Nasdaq-listed company sued for backing $ 2 billion in loans with 83 tons of fake gold

Nasdaq-listed company sued for backing $ 2 billion in loans with 83 tons of fake gold - fake gold 1024x576The listed company with its own Nasdaq shares which allegedly used 83 tons of fake gold bars as collateral to obtain loans worth around $ 2 billion from multiple Chinese financial institutions is now in default and faces multiple lawsuits.

$ 2 billion of fake gold

It is Kingold Jewelry Inc. based in Wuhan, China, but listed on Nasdaq in the United States under the symbol KGJI, the company involved in the fake gold scandal. After the news broke, the Chinese firm informed the Nasdaq in a statement that it had received insolvency notices of approximately RMB 10 billion ($ 1,44 billion) from seven Chinese lenders.

These loans were backed by gold bars which turned out to be an alloy of gilded copper. The Shanghai Gold Exchange (SGE) has also revoked membership of Kingold and the Chinese authorities have launched a fraud investigation.

Additionally, a series of lawsuits have been filed against Kingold as the company's stock price plunged 24,11% on June 29 following the fake gold news. A class action lawsuit was filed by the Rosen law firm in the United States Court for the Eastern District of New York for violations of federal securities laws.

The lawsuit blames Kingold, its president Jia Zhihong and former CFO Bin Liu as defendants for managing the company fraudulently and for misleading investors. Law firms Pomerantz and Bronstein, Gewirtz and Grossman also filed a class action lawsuit against Kingold, its CEO and former CFO.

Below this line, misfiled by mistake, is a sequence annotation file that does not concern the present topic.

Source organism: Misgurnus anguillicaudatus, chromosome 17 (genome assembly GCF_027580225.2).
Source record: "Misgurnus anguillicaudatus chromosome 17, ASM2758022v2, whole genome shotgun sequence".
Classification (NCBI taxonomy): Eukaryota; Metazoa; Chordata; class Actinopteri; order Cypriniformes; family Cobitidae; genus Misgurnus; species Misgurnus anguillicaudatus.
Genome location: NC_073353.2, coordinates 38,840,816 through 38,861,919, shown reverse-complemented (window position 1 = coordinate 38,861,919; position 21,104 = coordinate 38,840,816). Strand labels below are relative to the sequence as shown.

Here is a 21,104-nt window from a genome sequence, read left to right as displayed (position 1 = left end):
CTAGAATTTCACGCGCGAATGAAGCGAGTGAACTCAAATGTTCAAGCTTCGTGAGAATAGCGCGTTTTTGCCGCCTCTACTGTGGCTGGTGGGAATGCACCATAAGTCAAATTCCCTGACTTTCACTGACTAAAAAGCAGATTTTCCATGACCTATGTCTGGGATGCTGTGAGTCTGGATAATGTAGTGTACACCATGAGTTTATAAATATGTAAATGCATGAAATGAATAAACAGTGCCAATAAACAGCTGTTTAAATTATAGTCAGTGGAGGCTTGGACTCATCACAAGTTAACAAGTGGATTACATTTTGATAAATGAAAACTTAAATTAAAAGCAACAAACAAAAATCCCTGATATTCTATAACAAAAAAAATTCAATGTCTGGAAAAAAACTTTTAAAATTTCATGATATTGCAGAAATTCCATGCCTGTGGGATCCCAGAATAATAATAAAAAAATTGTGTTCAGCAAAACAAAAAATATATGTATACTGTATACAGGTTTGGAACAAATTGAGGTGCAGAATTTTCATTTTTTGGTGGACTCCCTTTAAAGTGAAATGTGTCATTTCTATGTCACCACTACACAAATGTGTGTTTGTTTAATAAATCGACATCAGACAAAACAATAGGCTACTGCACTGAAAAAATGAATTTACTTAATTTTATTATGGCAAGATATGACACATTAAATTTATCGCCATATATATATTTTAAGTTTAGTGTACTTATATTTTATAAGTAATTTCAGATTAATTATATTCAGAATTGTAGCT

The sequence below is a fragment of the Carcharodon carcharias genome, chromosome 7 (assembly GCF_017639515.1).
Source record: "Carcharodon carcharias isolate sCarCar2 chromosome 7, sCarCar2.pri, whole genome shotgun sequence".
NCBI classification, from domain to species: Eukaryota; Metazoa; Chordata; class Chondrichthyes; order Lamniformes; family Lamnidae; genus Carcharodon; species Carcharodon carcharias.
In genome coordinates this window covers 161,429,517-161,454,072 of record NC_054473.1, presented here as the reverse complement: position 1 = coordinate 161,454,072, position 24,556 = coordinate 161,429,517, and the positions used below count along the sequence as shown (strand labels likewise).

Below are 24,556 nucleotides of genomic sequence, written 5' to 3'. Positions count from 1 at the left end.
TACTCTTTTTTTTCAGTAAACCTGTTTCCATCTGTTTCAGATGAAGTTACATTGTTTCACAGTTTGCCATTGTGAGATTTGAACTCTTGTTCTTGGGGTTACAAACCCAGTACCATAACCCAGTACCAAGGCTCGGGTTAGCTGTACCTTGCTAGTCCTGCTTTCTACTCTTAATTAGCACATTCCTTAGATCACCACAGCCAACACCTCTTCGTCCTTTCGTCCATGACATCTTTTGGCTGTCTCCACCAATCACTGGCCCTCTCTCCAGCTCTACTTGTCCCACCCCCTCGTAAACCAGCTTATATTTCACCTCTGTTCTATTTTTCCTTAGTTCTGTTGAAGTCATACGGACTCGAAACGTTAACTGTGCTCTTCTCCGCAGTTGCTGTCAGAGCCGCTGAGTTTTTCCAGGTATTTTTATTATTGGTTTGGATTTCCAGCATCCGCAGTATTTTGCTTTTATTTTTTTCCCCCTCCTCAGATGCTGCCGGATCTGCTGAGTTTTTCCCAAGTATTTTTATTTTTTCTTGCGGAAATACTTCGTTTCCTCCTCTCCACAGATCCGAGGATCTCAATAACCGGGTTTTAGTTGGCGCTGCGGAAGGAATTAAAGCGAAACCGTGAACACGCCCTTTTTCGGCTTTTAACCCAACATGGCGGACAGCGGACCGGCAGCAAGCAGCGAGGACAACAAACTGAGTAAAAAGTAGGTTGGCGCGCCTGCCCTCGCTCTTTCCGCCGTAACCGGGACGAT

Improve internal controls and risk management to prevent fraud

In a July document filed with the US Securities and Exchange Commission (SEC), Kingold said its operations in Wuhan "have been significantly impacted by disclosed loan defaults, related loan disputes, various litigation and the consequent freezing of bank accounts ".

Additionally, the company's jewelry production was halted between January and early April due to the covid-19 outbreak and the Wuhan lockdown. To help small investors in China recoup investment losses from large companies, China's supreme court last week gave the green light to a historic class action system for retail investors.

The system will provide a "convenient and low-cost complaint channel" for small and medium-sized investors and will be a strong deterrent for financial criminals. Chinese market regulators are investigating Kingold Jewelry for the allegation of fake gold, calling for stricter risk management.

“In addition to the problems associated with the company itself, the incident also revealed that the internal controls and risk management of some financial institutions turned out to be hollow shells,” said the China Banking and Insurance Regulatory Commission.